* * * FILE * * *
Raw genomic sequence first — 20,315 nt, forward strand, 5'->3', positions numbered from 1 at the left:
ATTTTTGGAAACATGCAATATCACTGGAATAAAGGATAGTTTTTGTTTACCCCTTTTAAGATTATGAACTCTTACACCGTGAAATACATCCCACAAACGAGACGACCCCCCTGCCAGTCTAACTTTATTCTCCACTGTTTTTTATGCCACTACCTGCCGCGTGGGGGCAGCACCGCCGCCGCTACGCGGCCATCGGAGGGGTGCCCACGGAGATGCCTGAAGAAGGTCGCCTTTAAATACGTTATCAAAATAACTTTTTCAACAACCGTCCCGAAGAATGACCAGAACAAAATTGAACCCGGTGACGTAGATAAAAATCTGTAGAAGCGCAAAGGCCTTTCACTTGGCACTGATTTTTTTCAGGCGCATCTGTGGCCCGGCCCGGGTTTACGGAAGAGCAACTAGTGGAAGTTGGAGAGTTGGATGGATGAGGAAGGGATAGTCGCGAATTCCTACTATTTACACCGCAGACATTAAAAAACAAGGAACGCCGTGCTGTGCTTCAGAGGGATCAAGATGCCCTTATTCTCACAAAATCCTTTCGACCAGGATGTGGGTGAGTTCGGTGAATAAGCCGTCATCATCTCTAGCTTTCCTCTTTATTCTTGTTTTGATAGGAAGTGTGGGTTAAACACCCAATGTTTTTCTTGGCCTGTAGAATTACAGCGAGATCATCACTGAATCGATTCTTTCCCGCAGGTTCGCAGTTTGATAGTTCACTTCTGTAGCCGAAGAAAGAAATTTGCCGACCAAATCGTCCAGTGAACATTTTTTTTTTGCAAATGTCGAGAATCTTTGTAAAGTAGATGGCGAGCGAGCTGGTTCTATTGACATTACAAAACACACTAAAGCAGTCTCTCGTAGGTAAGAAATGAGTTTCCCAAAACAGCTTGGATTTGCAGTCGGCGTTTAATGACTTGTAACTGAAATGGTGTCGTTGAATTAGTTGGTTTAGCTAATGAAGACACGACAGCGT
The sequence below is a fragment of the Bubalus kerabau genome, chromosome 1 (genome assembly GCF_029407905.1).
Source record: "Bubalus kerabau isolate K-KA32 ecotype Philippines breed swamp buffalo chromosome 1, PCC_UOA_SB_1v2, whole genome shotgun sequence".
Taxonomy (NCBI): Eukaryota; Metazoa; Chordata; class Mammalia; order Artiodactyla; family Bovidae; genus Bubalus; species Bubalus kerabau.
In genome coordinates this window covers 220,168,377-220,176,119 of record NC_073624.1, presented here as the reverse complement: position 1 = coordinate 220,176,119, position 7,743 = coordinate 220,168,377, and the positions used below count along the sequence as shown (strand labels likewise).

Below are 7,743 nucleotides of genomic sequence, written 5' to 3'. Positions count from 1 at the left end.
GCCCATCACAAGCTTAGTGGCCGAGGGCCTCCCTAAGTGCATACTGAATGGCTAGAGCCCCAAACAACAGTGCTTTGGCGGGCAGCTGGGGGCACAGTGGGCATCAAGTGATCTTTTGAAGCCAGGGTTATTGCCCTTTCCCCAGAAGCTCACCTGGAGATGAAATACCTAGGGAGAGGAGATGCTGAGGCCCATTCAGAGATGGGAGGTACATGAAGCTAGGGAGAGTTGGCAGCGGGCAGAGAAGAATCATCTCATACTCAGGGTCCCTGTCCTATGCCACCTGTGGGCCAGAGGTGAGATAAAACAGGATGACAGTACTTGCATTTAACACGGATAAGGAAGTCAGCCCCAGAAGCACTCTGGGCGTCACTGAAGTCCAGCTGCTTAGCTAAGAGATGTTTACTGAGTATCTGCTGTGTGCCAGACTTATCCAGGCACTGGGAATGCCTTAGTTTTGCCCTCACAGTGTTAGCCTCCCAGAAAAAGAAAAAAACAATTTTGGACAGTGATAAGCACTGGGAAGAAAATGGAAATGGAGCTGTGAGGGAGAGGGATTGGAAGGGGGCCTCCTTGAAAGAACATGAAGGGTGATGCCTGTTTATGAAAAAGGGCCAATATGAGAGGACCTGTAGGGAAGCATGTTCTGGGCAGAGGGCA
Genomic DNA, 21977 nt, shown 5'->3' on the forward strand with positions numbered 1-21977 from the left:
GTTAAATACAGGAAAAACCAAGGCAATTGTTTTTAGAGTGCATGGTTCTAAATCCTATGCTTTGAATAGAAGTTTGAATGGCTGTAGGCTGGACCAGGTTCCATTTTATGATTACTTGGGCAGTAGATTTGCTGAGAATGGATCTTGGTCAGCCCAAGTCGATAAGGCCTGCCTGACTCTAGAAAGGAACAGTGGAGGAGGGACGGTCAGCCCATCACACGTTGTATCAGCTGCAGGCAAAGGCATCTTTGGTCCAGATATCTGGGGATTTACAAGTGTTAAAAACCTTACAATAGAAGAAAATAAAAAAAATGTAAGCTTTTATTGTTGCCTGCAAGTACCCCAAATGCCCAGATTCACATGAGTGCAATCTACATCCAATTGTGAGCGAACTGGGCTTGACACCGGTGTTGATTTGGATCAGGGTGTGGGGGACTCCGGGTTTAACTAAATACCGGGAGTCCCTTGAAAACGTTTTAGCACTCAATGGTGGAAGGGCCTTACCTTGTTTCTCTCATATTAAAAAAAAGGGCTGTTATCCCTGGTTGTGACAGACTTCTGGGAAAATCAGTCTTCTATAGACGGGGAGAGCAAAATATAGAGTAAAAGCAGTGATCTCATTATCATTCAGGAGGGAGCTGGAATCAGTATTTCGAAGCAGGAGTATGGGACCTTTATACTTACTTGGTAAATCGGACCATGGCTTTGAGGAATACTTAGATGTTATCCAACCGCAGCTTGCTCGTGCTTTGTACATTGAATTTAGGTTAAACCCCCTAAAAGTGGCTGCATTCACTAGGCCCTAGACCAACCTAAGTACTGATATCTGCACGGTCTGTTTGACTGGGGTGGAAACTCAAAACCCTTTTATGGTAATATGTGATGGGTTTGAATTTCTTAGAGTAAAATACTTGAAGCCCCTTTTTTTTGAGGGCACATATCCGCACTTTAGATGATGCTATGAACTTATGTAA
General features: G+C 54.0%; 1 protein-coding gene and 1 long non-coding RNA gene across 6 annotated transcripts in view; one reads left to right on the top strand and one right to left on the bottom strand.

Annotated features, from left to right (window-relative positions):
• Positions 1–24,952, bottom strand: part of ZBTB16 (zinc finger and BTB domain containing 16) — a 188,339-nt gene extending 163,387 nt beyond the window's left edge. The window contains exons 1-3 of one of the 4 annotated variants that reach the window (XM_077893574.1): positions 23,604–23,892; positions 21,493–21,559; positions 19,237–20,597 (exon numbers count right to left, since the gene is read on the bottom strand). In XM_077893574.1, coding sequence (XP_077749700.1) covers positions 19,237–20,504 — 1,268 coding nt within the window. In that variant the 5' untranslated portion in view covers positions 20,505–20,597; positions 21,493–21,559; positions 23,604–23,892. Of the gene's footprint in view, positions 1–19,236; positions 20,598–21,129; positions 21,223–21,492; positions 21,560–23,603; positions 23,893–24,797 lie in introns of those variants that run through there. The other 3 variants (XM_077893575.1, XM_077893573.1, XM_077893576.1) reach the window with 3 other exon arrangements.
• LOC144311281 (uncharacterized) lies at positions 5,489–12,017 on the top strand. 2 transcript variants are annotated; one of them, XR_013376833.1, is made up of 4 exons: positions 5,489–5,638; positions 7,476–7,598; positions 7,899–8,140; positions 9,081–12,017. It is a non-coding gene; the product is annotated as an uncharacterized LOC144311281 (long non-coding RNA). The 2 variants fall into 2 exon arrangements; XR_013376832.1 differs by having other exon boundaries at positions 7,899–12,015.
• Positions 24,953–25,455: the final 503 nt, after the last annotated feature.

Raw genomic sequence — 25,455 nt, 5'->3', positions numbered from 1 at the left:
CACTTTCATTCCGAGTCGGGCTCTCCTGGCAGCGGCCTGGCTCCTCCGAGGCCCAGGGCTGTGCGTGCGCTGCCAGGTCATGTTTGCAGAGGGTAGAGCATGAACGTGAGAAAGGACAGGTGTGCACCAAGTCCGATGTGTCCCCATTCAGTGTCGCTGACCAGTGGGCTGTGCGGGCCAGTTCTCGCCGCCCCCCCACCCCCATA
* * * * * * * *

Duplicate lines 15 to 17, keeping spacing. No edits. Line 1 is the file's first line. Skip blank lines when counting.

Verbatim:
• Positions 24,953–25,455: the final 503 nt, after the last annotated feature.

Raw genomic sequence — 25,455 nt, 5'->3', positions numbered from 1 at the left:
CACTTTCATTCCGAGTCGGGCTCTCCTGGCAGCGGCCTGGCTCCTCCGAGGCCCAGGGCTGTGCGTGCGCTGCCAGGTCATGTTTGCAGAGGGTAGAGCATGAACGTGAGAAAGGACAGGTGTGCACCAAGTCCGATGTGTCCCCATTCAGTGTCGCTGACCAGTGGGCTGTGCGGGCCAGTTCTCGCCGCCCCCCCACCCCCATA